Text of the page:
View Full Version : Weather Marines keep watchful eye on tempest activities

10-15-03, 06:01 AM
Weather Marines keep watchful eye on tempest activities
Submitted by: MCAS Cherry Point
Story Identification Number: 200310991650
Story by Cpl. Nathaniel C. LeBlanc

MARINE CORPS AIR STATION CHERRY POINT, N.C.(Oct. 9, 2003) -- One of the many mottos that Marines are known for is fighting in any clime and place. Through frigid temperatures of Korea to the scorching desert heat of Iraq, Marines have battled the elements as well as the enemy along the road to victory.

With advancing technology and the ability to forecast weather with near-flawless precision, the Marine Corps utilizes this information in every facet of operations whether with the movement of troops across desert terrain or making flight plans aboard an air station.

Weather can change the tactics and decisions of a mission, and to avoid a run in with the tempest, the air station looks to the Marine weather forecasters and observers from Cherry Point's Marine Corps Air Bases East weather station.

The wing also uses the information, the commanders can use this information to make decisions and direct the posture of their command based off of what information we provide them.

"We collect information from satellite pictures, radar information and apply that for the air station," said Capt. Dave Hillman, Cherry Point weather officer. "It's important to have weather information readily available for Marines aboard the air station since the majority of activity here deals with flights. Pilots receive a flight weather brief so they know exactly what to expect once in the air."

During hurricanes, station weather closely monitors the activity along with participating in conference calls with the National Hurricane Association, which occurs every six hours. Some of the types of activity they monitor are winds, impacts, storm surges, and timing.

"During discussions, we'll collaborate with other air stations with information on the tracking, intensity, and the land fall of the hurricane," he said. We take that data along with information from NHA and tailor that to what we provide to the command."

Once they provided with detailed information about the weather's impact, the command uses the data to make informed decisions for the air station.

"We are essentially the command's eyes and ears when it comes to weather," he said. "During hurricanes, we get a feel for the storm. We plot, track and assess through compiled data to know exactly what to expect. It's become a pretty standard procedure."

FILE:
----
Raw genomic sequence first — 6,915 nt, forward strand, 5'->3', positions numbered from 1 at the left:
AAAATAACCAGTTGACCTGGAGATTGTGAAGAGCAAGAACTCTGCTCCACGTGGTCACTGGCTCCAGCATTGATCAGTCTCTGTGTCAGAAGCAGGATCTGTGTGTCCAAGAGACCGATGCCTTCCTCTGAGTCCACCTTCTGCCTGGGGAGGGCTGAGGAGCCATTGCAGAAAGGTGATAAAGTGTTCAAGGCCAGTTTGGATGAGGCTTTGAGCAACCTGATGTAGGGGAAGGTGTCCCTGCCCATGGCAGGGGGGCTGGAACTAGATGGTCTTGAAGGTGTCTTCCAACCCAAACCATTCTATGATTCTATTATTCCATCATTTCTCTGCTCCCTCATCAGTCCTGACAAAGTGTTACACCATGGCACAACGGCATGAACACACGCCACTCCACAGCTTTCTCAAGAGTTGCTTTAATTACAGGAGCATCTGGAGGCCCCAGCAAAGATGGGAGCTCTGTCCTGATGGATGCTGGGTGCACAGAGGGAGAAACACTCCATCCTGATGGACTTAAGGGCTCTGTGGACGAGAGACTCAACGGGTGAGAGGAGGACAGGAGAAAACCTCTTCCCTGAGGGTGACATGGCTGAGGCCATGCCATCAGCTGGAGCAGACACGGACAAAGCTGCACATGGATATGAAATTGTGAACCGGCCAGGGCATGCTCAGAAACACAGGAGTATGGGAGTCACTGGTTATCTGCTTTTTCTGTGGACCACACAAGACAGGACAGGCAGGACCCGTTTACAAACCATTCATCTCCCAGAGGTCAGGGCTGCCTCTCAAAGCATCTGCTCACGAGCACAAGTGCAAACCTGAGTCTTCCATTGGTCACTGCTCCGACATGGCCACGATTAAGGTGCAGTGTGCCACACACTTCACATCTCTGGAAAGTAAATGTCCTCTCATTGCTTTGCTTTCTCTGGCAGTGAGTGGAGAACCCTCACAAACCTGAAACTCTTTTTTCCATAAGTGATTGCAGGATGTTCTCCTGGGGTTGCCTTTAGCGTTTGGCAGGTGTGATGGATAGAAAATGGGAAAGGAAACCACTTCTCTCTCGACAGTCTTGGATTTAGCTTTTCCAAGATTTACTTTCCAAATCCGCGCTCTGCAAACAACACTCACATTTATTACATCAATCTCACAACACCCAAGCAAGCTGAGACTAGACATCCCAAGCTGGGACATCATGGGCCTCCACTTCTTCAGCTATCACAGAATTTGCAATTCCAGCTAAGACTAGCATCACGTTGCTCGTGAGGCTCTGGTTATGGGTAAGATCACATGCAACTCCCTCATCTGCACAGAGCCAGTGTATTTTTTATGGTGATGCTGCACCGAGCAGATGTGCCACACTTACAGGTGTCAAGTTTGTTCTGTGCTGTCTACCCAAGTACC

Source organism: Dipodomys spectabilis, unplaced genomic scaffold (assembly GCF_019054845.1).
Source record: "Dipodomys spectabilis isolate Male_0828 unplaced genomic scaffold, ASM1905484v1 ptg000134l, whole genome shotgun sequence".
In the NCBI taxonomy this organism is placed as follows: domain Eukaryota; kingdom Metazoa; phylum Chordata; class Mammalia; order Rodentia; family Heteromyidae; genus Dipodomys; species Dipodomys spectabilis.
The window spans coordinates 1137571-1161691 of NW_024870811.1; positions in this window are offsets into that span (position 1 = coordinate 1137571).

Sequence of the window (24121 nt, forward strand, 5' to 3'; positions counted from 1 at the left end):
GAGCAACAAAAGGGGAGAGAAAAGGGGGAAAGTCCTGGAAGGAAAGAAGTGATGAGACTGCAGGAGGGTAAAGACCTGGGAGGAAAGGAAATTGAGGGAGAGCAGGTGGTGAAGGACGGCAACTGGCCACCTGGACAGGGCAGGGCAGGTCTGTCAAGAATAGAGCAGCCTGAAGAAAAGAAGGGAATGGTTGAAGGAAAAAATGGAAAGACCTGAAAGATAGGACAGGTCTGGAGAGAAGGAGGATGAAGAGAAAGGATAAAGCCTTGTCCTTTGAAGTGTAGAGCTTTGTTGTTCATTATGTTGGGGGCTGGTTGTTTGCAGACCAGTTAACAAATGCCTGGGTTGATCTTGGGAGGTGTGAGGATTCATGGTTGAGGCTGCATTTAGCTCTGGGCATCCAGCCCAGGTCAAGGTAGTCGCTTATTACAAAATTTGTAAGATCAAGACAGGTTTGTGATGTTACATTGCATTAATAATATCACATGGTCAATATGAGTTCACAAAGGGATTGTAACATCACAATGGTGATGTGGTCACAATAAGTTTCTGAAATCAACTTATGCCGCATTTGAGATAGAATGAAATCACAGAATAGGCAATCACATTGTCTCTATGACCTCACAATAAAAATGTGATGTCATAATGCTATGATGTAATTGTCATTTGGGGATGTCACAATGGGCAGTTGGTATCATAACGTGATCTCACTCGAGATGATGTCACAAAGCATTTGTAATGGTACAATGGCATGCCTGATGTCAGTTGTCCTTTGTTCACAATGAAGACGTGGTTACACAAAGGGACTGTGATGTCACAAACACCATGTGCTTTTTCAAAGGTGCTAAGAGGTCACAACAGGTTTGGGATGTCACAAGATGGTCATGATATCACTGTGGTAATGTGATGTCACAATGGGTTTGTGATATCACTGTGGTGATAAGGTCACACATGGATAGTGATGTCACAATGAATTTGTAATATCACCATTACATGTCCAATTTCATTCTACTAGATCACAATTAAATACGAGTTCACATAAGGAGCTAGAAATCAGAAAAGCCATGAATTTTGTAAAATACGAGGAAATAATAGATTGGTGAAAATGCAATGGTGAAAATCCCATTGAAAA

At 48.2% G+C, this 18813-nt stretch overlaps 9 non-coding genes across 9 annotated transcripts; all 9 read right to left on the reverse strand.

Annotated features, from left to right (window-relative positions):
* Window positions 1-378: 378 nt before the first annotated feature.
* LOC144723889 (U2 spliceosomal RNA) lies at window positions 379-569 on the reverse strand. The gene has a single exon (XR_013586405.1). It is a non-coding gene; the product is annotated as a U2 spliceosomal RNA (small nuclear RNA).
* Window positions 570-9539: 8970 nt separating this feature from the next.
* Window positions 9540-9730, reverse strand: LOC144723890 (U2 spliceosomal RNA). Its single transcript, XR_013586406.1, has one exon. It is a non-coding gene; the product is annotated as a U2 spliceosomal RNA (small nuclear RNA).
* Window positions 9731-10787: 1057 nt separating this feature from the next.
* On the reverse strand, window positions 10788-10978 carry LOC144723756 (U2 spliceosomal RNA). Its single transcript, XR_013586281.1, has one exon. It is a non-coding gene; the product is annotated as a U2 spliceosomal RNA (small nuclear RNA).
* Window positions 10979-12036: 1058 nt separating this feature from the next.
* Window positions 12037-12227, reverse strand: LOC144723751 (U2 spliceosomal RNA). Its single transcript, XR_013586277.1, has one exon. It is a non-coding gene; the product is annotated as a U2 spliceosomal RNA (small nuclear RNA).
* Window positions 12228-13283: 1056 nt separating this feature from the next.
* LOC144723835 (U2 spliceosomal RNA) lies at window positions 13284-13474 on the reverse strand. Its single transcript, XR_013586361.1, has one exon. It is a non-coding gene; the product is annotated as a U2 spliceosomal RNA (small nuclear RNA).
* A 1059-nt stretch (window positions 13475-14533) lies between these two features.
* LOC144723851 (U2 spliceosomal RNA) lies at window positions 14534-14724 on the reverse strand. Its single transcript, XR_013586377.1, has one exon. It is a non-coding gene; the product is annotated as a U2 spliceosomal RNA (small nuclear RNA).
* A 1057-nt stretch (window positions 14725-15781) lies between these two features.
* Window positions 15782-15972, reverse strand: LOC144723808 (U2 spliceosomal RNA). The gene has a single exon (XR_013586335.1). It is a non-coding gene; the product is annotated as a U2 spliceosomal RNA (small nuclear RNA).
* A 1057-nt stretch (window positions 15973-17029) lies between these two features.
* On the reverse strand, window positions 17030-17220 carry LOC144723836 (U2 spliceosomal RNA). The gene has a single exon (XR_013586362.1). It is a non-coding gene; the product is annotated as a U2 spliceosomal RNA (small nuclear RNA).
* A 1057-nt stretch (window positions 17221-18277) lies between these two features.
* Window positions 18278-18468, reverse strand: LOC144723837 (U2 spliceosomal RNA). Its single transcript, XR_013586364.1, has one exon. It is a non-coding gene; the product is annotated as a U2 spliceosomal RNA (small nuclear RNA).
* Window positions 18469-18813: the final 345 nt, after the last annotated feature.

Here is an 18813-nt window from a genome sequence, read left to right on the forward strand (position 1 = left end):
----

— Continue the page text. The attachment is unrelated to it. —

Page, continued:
Tension grows for the section as the storm moves in closer towards the air station.

"When hurricanes come near, it takes a lot of time away from regular plans and duty," Hillman mentioned. "Most of the sections energy is spent on tracking the storm."

During aircraft evacuation forecasters can find themselves swamped with briefs and duties to ensure accurate information.

"Once the storms become a category two or one, we set up a Hurricane watch for the duration. After the threat passes, the Marines on hurricane watch are relieved and the next Marines provide the weather support to returning aircraft."

As forecasters our mission is to provide organizations around the air station with current weather information. We provide aviation forecasts for anything from local flights, cross-country, or overseas flights."

"We brief pilots on what weather they'll encounter," said Staff Sgt. Thomas Reyes, forecaster for MCAS Cherry Point. "Hurricanes, thunderstorms, snow storms and anything that could possibly shut down operations."

The station weather Marines utilize satellites, and dedicated radar to retrieve accurate data. The Marines who collect this data are known as observers.

"The observers are the ultimate verifiers when it comes to interpreting information." Reyes said. "With them, we are able to provide accurate observations in a timely manner."

The Marines of Station Weather work together and apply their resources to provide the air station with dependable weather information.

"Our work always depends on the weather and the tempo of flight operations," Hillman added. "The weather never stops and we're always here to monitor its activities."


Lance Cpl. Mark Clausen, a weather observer with Headquarters and Headquarters Squadron, checks weather equipment to collect data for the Cherry Point weather station.
Photo by: Cpl. Nathaniel C. LeBlanc